On June 17, 2005, a male roadway construction supervisor died after being backed over by a water truck at a roadway construction site. The victim was part of a seven-man crew performing a milling operation on a 2,200-foot-long and eight-foot-wide blacktop berm of a recently paved section of a four-lane state highway. Due to a quality control problem, the blacktop berm had to be taken up and replaced. The milling machine had the capacity to remove a six-foot-wide section of the berm at a time. The crew had completed the six-foot-wide milling operation on the 2,200 foot section of the berm and had decided to mill the remaining two feet of berm before quitting for the day. A tractor equipped with a road sweeper was positioned behind the milling machine and the water truck was positioned beside the milling machine in the closed right side, westbound lane of the highway. The supervisor jumped onto the running board of the water truck and instructed the driver to return to the starting point of the milling operation and to apply water to the remaining two feet of the berm. The driver began to back the truck the 2,200 feet to the starting point. After dismounting the truck's running board, the supervisor walked around the tractor and into the path of the backing water truck. The two rear passenger-side truck axles backed over the supervisor before the tractor operator could alert the truck driver. A crew member called 911 from a company cell phone while other crew members moved the victim from underneath the truck. The victim was breathing and vital signs could be detected. The victim was transported to the hospital where he was later pronounced dead by the attending physician. NIOSH investigators concluded that, to help prevent similar incidents, employers should: 1. ensure that workers on foot remain clear of moving equipment; 2. consider the use of electronic signaling devices or sensors to warn equipment operators of workers on foot in the immediate work area; 3. ensure that backing procedures are in place for the use of mobile construction vehicles, and use spotters for assistance when backing trucks and equipment in the work zone. Additionally, manufacturers of heavy construction equipment, such as water trucks, should explore the possibility of incorporating new monitoring technology (e.g., radio frequency identification (RFID) tags and tag readers) on their equipment to help monitor the presence of workers on foot in blind areas.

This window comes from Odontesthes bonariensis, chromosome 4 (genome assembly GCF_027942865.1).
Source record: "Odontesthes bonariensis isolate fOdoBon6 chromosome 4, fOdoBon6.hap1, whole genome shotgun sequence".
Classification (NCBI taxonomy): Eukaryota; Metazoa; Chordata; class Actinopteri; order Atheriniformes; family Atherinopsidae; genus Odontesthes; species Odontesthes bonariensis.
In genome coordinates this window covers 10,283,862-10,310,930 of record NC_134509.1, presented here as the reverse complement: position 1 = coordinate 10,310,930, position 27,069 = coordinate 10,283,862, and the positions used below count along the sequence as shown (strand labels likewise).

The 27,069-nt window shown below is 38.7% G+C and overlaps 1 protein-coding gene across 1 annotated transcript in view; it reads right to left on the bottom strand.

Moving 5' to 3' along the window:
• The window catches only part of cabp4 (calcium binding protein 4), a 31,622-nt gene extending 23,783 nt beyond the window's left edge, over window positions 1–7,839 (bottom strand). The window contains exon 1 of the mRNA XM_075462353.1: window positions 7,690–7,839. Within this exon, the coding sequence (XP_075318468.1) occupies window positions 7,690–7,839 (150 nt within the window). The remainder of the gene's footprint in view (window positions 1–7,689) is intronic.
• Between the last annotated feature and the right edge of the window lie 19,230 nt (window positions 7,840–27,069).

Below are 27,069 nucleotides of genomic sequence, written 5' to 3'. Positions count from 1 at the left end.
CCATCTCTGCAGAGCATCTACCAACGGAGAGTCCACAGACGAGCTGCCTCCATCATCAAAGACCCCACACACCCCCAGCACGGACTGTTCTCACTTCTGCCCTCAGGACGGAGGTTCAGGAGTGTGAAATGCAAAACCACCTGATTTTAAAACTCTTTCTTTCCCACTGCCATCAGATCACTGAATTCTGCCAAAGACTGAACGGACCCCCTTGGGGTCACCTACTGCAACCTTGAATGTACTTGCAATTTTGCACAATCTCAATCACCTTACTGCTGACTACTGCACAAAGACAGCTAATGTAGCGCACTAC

Region-4; Accident-analysis; Accidents; Accident-prevention; Injuries; Injury-prevention; Traumatic-injuries; Work-practices; Construction-workers; Construction-industry; Road-construction; Construction-equipment; Warning-devices; Warning-signals; Warning-systems; Monitors; Monitoring-systems; Surveillance